Policy ForumMedicine

Placebo-Controls in Short-Term Clinical Trials of Hypertension

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Science  15 Jun 2001:
Vol. 292, Issue 5524, pp. 2013-2015
DOI: 10.1126/science.1057783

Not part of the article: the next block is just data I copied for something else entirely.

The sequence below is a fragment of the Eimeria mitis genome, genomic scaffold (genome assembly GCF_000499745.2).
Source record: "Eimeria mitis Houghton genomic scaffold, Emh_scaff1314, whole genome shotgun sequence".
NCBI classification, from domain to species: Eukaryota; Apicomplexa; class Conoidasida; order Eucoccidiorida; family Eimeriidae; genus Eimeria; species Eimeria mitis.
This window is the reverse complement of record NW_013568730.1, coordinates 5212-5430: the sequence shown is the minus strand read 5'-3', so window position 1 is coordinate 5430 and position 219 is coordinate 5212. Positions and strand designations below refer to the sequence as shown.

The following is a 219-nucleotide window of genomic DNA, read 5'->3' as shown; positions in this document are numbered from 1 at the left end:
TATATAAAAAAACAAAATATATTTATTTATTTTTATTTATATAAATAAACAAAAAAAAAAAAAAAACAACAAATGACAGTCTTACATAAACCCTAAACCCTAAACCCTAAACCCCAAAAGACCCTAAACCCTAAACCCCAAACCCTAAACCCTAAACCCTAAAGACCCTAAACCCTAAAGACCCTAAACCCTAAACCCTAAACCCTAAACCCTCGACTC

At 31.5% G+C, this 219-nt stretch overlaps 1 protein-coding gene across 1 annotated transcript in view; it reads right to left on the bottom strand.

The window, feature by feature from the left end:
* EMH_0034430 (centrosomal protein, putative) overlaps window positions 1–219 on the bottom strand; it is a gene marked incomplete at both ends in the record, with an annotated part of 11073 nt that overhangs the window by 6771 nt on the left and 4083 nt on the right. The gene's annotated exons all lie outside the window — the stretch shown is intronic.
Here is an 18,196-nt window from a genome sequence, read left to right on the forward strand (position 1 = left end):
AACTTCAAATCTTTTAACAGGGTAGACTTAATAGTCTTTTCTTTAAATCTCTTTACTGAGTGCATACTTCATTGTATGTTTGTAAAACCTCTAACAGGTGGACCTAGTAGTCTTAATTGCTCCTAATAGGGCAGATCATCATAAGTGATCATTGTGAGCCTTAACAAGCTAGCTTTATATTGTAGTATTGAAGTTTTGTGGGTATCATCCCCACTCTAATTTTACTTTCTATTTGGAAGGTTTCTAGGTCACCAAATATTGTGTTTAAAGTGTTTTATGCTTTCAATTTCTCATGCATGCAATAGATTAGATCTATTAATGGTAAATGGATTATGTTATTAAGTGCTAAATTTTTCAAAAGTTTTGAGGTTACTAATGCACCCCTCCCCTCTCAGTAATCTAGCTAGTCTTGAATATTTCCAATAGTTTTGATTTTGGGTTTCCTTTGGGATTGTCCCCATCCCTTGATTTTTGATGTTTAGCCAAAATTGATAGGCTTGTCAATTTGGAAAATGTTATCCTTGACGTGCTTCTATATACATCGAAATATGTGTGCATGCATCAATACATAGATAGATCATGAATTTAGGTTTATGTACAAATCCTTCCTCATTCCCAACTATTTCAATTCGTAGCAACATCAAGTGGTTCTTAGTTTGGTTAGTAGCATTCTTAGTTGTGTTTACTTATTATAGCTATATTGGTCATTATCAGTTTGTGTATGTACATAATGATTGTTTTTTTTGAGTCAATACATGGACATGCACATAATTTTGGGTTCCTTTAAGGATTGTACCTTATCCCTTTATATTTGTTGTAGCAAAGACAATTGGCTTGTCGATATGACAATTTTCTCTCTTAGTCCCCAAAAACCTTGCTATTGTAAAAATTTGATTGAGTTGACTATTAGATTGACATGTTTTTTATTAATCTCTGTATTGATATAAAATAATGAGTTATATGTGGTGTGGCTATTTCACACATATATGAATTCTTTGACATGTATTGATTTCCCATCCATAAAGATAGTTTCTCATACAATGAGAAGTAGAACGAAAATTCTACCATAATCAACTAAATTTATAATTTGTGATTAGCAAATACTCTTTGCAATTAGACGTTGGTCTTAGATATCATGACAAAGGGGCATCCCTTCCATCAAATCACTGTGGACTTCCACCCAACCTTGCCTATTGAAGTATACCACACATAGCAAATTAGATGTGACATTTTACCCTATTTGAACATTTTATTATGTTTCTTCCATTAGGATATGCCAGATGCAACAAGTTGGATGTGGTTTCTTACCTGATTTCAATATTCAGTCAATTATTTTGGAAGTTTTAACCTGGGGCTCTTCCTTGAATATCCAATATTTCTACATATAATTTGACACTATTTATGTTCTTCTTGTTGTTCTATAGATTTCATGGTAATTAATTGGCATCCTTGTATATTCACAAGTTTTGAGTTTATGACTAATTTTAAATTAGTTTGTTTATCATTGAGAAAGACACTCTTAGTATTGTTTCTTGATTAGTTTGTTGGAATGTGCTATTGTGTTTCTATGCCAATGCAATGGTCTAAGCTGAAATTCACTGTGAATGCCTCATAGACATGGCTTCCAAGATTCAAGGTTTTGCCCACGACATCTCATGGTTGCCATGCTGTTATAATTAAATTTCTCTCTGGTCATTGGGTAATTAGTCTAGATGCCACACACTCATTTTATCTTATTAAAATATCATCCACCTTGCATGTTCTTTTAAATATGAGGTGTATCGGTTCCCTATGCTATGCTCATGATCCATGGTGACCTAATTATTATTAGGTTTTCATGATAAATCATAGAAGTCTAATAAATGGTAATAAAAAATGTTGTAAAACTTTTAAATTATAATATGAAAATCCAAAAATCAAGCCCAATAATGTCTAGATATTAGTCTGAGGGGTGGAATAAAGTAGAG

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The decision to use placebo or active controls in clinical trials is critical to protecting research subjects and conducting worthwhile clinical investigations. On the one hand, it has been argued that using placebo is inappropriate when there exists a proven treatment for a particular disease under study. On the other hand, in some settings using placebos can increase the likelihood that the scientific endeavor will achieve interpretable results, an important ethical obligation whenever exposing patient-subjects to the risks and inconveniences of research. The decision about the use of controls hinges in large part on the likelihood of harming subjects, which is primarily an empirical question. In a meta-analysis of clinical trials of hypertension, a condition for which there are proven treatments, Al-Khatib et al. found that exposure to placebo-controls in short-term clinical trials of antihypertensives was not associated with an increased risk of serious adverse events. This demonstrates the importance of using data to inform decisions about the appropriate selection of controls in clinical trials.